Eric Schnarr

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#F33615-94-1-1525 and ARPA order no. B550, NSF PYI Award CCR-9157366, NSF Grant MIP-9225097, an AT&T graduate fellowship, two IBM COOP fellowships, and donations from A.T.&T. Bell Laboratories, Digital Equipment Corporation, Sun Microsystems, Thinking Machines Corporation, and Xerox Corporation. Our Thinking Machines CM-5 was purchased through NSF(More)
BACKGROUND AND PURPOSE To assess and evaluate geometrical changes in parotid glands using deformable image registration and megavoltage CT (MVCT) images. METHODS A deformable registration algorithm was applied to 330 daily MVCT images (10 patients) to create deformed parotid contours. The accuracy and robustness of the algorithm was evaluated through(More)
Architectural simulators are essential tools for computer architecture and systems research and development. Simulators, however, are becoming frustratingly slow, because they must now model increasingly complex micro-architectures running realistic workloads. Previously, we developed a technique called fast-forwarding, which applied partial evaluation and(More)
PURPOSE To analyze changes in parotid gland dose resulting from anatomic changes throughout a course of radiotherapy in a cohort of head-and-neck cancer patients. METHODS AND MATERIALS The study population consisted of 10 head-and-neck cancer patients treated definitively with intensity-modulated radiotherapy on a helical tomotherapy unit. A total of 330(More)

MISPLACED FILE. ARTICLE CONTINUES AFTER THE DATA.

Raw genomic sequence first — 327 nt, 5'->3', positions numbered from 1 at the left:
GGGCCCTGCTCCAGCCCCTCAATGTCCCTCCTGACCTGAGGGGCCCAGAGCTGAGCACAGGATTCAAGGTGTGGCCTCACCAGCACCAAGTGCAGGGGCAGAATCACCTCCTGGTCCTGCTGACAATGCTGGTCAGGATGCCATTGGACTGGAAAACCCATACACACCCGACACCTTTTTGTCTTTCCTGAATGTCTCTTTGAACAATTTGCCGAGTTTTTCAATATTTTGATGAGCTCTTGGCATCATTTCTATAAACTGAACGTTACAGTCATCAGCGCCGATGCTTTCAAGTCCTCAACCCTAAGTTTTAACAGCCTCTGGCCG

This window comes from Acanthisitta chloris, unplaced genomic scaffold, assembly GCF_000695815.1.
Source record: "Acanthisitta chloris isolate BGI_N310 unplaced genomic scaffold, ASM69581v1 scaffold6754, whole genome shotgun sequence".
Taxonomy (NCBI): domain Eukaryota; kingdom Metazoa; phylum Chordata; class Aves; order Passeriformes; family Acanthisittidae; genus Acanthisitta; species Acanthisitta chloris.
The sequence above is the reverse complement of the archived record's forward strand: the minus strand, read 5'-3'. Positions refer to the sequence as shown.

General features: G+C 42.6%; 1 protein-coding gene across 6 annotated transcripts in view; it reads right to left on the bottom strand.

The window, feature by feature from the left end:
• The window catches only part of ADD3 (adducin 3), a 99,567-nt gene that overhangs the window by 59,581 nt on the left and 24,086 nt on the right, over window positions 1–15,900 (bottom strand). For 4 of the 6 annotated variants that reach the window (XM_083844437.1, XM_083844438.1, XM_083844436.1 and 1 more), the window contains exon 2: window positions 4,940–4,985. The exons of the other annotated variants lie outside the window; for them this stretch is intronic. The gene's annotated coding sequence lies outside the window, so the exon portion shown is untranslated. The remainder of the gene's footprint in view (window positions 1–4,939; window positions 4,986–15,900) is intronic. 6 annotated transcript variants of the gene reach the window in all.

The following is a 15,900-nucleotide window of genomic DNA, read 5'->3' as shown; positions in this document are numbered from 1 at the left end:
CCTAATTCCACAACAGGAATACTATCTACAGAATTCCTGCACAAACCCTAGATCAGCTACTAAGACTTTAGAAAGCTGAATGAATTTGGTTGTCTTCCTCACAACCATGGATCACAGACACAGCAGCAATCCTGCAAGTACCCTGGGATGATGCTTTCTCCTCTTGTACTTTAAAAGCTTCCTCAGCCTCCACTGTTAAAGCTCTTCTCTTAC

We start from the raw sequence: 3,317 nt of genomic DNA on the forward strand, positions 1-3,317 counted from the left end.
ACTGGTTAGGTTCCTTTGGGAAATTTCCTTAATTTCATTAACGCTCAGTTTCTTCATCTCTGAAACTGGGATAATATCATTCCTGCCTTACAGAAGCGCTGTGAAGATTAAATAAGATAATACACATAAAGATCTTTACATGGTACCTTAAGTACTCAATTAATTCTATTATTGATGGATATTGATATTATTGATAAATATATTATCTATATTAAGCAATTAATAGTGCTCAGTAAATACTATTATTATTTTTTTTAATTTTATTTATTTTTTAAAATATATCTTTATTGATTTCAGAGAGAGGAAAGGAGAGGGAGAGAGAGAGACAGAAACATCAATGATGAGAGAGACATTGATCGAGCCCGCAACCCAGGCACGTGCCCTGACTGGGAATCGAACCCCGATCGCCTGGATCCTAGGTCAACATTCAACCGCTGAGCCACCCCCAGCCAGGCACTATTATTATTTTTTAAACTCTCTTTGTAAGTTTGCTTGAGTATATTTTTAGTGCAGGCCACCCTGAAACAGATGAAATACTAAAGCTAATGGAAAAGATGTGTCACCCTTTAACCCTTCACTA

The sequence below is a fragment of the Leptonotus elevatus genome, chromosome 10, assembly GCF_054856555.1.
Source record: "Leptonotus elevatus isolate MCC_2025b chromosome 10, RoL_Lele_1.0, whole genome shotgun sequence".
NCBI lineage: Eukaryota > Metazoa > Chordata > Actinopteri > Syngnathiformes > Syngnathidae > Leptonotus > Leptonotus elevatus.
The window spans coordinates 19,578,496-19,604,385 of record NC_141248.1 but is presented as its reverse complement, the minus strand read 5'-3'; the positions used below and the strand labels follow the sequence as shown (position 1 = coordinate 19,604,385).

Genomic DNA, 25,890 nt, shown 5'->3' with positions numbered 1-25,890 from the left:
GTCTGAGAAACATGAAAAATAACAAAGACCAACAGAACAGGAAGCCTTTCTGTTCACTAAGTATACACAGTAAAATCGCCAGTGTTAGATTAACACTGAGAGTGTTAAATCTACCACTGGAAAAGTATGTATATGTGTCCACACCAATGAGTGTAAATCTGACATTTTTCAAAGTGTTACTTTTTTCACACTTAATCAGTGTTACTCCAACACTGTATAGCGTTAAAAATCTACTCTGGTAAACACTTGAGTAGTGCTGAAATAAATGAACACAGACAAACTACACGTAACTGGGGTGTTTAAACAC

Modern microprocessors offer more instruction-level parallelism than most programs and compilers can currently exploit. The resulting disparity between a machine's peak and actual performance, while frustrating for computer architects and chip manufacturers, opens the exciting possibility of low-cost instrumentation for measurement, simulation, or(More)
In this work, a method for direct incorporation of patient motion into tomotherapy dose calculations is developed and validated. This computational method accounts for all treatment dynamics and can incorporate random as well as cyclical motion data. Hence, interplay effects between treatment dynamics and patient motion are taken into account during dose(More)
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